Semana Santa, or Holy Week, is one of the most important religious celebrations in Spain. It takes place in the week leading up to Easter and is celebrated in cities and towns throughout the country.

During Semana Santa, parades and processions are held to commemorate the events leading up to the crucifixion and resurrection of Jesus Christ. These processions involve “Hermandades” groups of people who are members of a specific religious brotherhood. All the members of a hermandad, called “cofrades” dress up in elaborate robes to carry ornate floats with images of the Holy Mary, Jesus Christ and other religious figures related to the Passion of Christ.

One of the most notable aspects of Semana Santa is the music that accompanies the processions, well, the music and the silence. The city stands still in total silence when the floats are walking, suddenly the band will perform some of the traditional hymns, creating a somber and reflective atmosphere.  The sound of the drums, mark the tempo of the procession. This tempo is much slower than our heart bits, so it pulls you down and it kind of makes you move in slow motion. The scratching sound of the wind instruments reminds me of the solemnity of military marches.

To make this even more dramatic, many of the procession take place at night. Most of the streets where the procession take place will either turn off the streetlights or dim them, so it is almost completely dark. The cofrades and the floats are lighted by the candles and torches that they carry. It really is breathtaking!


If you have been following me for the last year, you know by now that in Spain we celebrate everything with food, and of course Semana Santa is not an exception.

There are many traditional foods that are consumed to celebrate Easter. One of the most popular dishes is torrijas, which are like French toast but made with a special type of bread that is soaked in milk, cinnamon, and sugar, and then fried.

Another traditional food eaten during Semana Santa is bacalao, or salt cod served in any style, One of the most common one are the cod fritters. It is a staple dish during this time of year.

In the south of Spain one of the most famous sweet treats are the “pestiños“, which are a type of fried dough that is flavored with honey, sugar, and sesame seeds. This might sound to you as a Moroccan dessert and you are right, it is a direct heritage from the Muslims who settled there in the eighth Century.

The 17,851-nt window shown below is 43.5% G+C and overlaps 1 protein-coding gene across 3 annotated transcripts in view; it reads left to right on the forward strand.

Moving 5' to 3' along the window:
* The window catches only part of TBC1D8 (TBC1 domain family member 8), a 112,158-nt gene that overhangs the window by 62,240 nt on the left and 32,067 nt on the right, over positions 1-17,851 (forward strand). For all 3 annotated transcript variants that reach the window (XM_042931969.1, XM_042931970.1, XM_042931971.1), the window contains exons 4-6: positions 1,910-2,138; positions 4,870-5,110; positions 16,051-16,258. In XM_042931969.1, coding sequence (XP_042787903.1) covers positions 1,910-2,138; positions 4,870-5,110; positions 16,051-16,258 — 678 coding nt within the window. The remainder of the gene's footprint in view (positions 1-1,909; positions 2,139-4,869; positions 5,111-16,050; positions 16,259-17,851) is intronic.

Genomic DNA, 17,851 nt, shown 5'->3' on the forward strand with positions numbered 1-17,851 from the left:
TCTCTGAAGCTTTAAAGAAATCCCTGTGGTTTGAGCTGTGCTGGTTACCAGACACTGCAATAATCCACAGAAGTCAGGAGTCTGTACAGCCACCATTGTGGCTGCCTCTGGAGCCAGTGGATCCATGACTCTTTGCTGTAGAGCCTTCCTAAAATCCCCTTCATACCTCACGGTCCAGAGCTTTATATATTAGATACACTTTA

In every city in Spain you will find processions some bigger than other ones, but the ones that are the best ones are the ones in Seville and in Toledo. If you are planning to visit, book your hotel in advance.


Seville is one of the most famous destinations for Semana Santa celebrations in Spain. During this week, the city comes alive with processions, music, and other festivities that attract visitors from all over the world.

The processions in Seville are some of the most elaborate and well-organized in Spain. The processions can last for hours, and they often involve multiple cofradías that take turns carrying the statues throughout the night.

In addition to the processions, there are many other traditions associated with Semana Santa in Seville. Many people choose to fast or give up certain luxuries during this time, and it is also common to decorate churches and homes with flowers and other decorations.

Semana Santa in Seville is an unforgettable experience that combines religion, culture, and tradition in a unique and meaningful way. Whether you are a devout Catholic or simply interested in learning more about Spanish culture, this holiday is an excellent opportunity to experience the rich history and traditions of Seville and Spain as a whole.



Toledo, one of the most historic cities in Spain, is another great destination for Semana Santa celebrations. During this week, the city becomes alive to celebrate Jesus Christ´s death.

One of the most notable aspects of Semana Santa in Toledo is the role of the city’s cathedral. Throughout the week, the cathedral plays host to a variety of events and ceremonies, including Masses, processions, and other religious services. The cathedral is a beautiful and historic building, and it is an important symbol of the city’s religious and cultural heritage. Let´s not forget that Toledo was home for the three most important monotheistic Religions and these Christian processions had to overshadow the traditions of the other two religions (Muslims and Jewish).

The processions in Toledo are a bit more austere than the ones in Seville, but I would say that the quality of the floats is better. Those sculptures, representing the stages to the cross are so realistic and vibrant, that take you back to Jerusalem in Jesus Christ times.

One more thing regarding Semana Santa in Toledo, as most of the churches are open, you will be able to visit El Greco´s most iconic paintings.

If you are planning a trip to Spain to be here during Holy Week, you might not know that Semana Santa is not a fix date in the calendar, it depends on the moon. Here is the rule: Easter is the Sunday immediately after the first full moon after the March equinox. Now that I realize, I am Catholic and Spanish, and I never know when Holy week is…. It is too difficult; thank God we have Saint Google. 😉

Here is a YouTube video with some Semana Santa music.